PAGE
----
The best books about film have the unique quality of feeling like they’re betraying the medium upon which they’re expressing their ideas; that is, they make you want to stop reading and go watch the films they’re discussing. Of course, in most instances, these books also serve as handy guides to help you discover elements concealed in the films in question, as well as open your eyes to help you rediscover films you thought you already knew.
Subversive Horror Cinema by Jon Towlson is one of those books. The London-based journalist and film critic presents his whole thesis around the idea that history is cyclical and the unstoppable, unavoidable repetition of events throughout the ages have made the horror genre much better at encompassing the zeitgeist than one would expect, not to mention they have challenged the state of things when other film genres have merely embraced it.
“The horror film, scholars have found, is also cyclical, enjoying phases of popularity particularly during the ‘bad times’, the times of economic depression and war” he explains in the introduction. But he makes it clear that his book’s purpose goes further than that, “many studies of the horror film tend to treat the films themselves as cultural artifacts that simply reflect the times in which they were made,” he establishes, while “this book argues that a succession of filmmakers, from Tod Browning and James Whale onwards, have used the horror genre — and the shock value it affords — to challenge the status quo during times of ideological crisis.”
Towlson’s ideas won’t sound farfetched or strange to horror connoisseurs who might have been championing such films for decades, but the scholarly authority and thorough research presented in Subversive Horror Cinema makes for a pleasurable read. Aware that theories about the horror genre can sometimes turn into fanboy-like rants, Towlson does his best to make his book as organized as possible. It’s almost encyclopedic in its efficient division and referential format.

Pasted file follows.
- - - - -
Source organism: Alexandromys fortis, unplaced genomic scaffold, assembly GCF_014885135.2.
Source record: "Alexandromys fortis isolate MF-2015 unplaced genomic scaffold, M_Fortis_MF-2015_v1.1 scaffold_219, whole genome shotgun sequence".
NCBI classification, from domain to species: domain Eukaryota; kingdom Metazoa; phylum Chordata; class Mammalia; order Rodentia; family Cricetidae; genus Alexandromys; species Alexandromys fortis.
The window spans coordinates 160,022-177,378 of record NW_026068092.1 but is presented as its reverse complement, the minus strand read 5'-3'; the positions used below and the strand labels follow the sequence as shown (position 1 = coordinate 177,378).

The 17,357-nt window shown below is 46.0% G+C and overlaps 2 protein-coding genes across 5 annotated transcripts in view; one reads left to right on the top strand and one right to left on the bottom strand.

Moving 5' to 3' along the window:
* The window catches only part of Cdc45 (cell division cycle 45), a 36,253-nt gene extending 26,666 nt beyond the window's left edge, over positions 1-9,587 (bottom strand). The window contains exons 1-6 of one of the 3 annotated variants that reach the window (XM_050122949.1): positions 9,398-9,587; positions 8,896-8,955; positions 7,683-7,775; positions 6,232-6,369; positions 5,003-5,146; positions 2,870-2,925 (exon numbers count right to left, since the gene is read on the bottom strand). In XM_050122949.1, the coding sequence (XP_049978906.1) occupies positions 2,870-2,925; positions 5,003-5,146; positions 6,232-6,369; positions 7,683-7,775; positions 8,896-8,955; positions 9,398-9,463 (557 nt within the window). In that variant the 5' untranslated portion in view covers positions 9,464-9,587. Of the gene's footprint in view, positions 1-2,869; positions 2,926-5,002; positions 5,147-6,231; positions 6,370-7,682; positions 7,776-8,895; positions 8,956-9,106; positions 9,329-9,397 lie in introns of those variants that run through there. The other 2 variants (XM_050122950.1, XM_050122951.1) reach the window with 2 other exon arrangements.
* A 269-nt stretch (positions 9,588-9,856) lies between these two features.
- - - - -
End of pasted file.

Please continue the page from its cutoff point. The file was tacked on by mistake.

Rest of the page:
The book is divided into chapters named after specific ideological movements of the 20th century. It uses this chronological order to highlight Towlson’s ideas about subversion, and also to represent the evolution of film theory itself. The first chapter, then, is dedicated to Eugenics and explores how the reactionary rise of eugenics after the Great Depression led to the making of films like Freaks and Frankenstein. “Our culture has long linked physical appearance with moral worth,” he writes, as he takes us into the era he’s talking about, trying to make us empathize with the state of paranoia the world lived in between the world wars.
He then pulls the rug from under us to prove a point and makes us see how easy it is for artists to make their audiences take stances they might not have taken on their own. He uses this to single out the brilliance of Tod Browning’s Freaks, which originally attracted (and still attracts) viewers with a promise of lurid spectacle and shock value but then proved to be something else: an anti-eugenics film. “Browning had drawn the audience’s sympathy away from the ‘normal’ and towards the ‘freakish’,” he explains, and then “shocks us again as the freaks become sinister and monstrous and we are asked to empathize with their uprising.” A twist, he explains that is “more shocking to modern audiences, who become uneasy with the idea of equating physical disability to monstrosity.”
Towlson intelligently speculates on why filmmakers such as Browning and Whale made such powerful films by digging into their lives to find parallels with the things that drew him to become a film scholar. “The filmmakers in this book tend to have been radicalized by the times in which they lived. Whale, for example, was a gay man of working-class who witnessed the social effects of the Great Depression on homosexuals and working men,” he explains.
Since Subversive Horror Cinema isn’t a story of the genre, but of specific moments that have subverted the world around them, the book might fool some into thinking it’s incomplete, but Towlson quickly dispels any skepticism by being so articulate about the items and films he has selected to discuss. Perhaps, after all, the main mission of the book is to make readers revisit films and find ways in which Towlson’s theories might apply to them.
As he goes into the ’40s to discuss how the films of Val Lewton (the Cat People series) turned the “foreignness” of monsters into something domestic, Towlson proves he is good at focusing on some subjects where he knows it’ll be difficult to argue with him. However, not all of the ideas in the book are meant to sound like they’re the last word on the subject; Towlson seems to be open to discussion and debate, or at least his work is meant to elicit thoughtful conversation. While the book is thoroughly researched and Towlson makes a strong case for all of his arguments, his work is meant to elicit thoughtful conversation. He wants to challenge readers and encourages them to yes, go watch these movies again, but also, challenge him, in return.
In the last chapter, he recurs to hyperbole and calls Brad Anderson “one of the best – if not the best – directors working in psychological horror,” which is sure to incite horror lovers to point out his oversights. Subversive Horror Cinema is a provocative genre discussion and its greatest pleasures, just like those in a horror film, shouldn’t be spoiled too far in advance.